The importance of a landing page cannot be underestimated. They should be an integral part of every online marketing campaign because they aid greatly in conversion.
Websites have to be built to cater for many different situations. You can never tell who is going to land on your site, and you never really know what they’re there for. When designing and building sites, therefore, you have to be a bit of everything for everyone.
There are courses of action which you might want to highlight over others, but you still have to keep every possible option in mind. The last thing you want to do is get a potential customer to a site and lose them because you were trying to push something else down their throat.
A landing page, on the other hand, offers you a path to a luxury that is usually reserved to quasi-individual communication. You can reserve landing pages for very specific paths of entry and then prepare content that is targeted specifically to the audience you know will be landing on that page.
Have I lost you yet? I probably have, however it all becomes clearer with a small practical example.
Imagine I was selling fruit and vegetables on my website. When I’m building a website I can’t really tell what people want when they get to my site. I can, very broadly, assume that the people who land on my site want to top up on their greens. I could, to a certain extent, safely guess that my ideal customer is potentially interested in living a healthy lifestyle, but these will all be broad assumptions.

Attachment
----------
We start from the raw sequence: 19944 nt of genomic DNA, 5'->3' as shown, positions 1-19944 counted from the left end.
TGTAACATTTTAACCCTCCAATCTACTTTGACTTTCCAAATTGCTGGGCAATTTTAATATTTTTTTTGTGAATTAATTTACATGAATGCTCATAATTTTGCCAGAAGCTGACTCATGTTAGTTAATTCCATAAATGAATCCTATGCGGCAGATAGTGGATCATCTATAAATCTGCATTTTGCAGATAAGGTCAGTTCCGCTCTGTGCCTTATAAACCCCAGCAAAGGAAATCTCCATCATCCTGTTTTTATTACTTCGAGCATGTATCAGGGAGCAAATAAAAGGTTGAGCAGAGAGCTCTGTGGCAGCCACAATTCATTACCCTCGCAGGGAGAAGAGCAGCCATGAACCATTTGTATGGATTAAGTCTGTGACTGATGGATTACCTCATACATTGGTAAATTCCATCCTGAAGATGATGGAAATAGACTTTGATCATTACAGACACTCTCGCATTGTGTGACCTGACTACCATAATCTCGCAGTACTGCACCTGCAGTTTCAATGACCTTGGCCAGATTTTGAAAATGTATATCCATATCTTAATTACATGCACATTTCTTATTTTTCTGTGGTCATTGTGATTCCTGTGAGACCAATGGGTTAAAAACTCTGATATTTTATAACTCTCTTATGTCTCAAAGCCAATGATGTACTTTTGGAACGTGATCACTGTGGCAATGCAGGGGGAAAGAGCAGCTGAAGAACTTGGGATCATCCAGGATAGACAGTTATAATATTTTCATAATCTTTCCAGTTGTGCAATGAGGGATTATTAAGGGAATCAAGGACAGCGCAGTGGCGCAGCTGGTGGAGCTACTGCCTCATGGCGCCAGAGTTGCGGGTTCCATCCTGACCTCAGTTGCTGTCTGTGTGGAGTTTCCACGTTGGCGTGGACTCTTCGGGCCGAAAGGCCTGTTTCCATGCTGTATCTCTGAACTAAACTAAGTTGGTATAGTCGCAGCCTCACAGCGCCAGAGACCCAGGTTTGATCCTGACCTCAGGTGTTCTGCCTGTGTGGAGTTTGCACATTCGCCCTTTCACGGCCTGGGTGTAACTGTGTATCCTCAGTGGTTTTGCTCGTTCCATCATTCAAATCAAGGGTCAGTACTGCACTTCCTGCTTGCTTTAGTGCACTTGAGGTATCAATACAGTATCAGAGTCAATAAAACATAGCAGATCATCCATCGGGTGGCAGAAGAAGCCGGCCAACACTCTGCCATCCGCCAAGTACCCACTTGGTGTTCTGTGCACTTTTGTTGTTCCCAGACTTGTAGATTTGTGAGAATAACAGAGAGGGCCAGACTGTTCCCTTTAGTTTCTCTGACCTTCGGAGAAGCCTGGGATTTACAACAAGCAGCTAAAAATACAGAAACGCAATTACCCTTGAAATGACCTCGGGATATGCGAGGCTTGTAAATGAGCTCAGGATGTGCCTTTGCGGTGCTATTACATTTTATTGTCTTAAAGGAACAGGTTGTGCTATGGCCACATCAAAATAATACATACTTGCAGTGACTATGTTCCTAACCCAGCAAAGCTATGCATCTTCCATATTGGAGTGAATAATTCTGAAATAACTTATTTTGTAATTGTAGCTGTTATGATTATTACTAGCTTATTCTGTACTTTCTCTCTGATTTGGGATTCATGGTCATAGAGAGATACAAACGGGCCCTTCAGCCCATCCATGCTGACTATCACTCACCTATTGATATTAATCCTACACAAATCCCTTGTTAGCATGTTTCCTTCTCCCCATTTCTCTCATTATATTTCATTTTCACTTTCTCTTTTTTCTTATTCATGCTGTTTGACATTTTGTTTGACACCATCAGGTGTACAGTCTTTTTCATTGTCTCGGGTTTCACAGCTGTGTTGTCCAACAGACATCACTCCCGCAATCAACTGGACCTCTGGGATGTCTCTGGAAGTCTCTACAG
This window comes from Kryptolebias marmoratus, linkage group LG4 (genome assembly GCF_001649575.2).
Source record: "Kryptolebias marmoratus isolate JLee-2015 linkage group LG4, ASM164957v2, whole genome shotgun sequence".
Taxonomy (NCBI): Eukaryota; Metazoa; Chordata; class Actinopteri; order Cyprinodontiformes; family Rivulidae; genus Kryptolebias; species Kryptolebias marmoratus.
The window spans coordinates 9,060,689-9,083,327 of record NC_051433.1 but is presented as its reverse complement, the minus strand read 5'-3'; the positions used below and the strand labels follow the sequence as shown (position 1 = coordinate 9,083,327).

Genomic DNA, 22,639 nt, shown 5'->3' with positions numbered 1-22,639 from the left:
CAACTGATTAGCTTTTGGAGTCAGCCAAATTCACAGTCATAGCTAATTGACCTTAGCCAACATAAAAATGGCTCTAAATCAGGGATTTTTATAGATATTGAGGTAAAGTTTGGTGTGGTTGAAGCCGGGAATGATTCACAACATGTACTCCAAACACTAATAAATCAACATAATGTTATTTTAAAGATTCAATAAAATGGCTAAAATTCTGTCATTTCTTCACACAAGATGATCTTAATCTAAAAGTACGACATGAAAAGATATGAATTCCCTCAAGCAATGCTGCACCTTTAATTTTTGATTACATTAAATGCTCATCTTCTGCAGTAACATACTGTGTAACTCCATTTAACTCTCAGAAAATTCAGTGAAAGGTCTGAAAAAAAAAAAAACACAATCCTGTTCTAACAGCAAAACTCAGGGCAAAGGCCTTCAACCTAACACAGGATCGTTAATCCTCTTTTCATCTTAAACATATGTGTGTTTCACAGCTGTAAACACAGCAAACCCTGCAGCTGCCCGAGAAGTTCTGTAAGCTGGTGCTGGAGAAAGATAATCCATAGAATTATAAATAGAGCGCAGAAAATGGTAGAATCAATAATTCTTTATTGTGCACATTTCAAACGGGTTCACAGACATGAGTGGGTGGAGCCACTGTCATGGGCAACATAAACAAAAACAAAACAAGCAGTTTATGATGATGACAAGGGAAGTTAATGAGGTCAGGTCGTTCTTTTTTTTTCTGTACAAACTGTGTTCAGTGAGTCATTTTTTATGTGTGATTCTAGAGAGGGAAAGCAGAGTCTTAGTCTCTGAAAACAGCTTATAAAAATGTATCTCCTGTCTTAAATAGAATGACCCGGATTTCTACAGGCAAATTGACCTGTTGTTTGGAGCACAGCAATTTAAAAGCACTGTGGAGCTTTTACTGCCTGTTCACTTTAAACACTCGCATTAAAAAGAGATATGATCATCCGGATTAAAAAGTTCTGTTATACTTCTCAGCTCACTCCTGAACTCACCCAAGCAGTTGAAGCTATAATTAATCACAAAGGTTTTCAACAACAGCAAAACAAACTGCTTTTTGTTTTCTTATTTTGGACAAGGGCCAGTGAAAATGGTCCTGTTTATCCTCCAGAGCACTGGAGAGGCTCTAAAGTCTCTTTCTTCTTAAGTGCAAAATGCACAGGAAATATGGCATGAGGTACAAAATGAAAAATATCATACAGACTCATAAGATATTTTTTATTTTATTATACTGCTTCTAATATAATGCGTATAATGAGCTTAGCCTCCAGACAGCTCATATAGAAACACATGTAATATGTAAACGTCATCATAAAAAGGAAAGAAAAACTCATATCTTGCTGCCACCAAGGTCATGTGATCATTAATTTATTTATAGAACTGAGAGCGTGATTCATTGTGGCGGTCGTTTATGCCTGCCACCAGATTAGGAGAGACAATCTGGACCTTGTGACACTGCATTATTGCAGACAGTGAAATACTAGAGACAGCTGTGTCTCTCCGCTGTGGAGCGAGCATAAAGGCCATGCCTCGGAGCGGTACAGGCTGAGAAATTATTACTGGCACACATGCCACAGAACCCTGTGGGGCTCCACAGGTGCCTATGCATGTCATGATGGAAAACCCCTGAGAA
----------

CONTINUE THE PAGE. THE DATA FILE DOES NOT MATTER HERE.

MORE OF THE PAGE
So I could decide to build three separate landing pages to be used when I’m linking to my site from a variety of sources.
- I could build a landing page with the advantages of buying fruit and veg in bulk from my store for chefs – indicating how my prices are competitive for business to business sales.
- My next landing page would target people who are after a healthier lifestyle. I could extoll the virtues of eating fresh produce. This page will also highlight the fact that I’m sourcing greens from local farmers.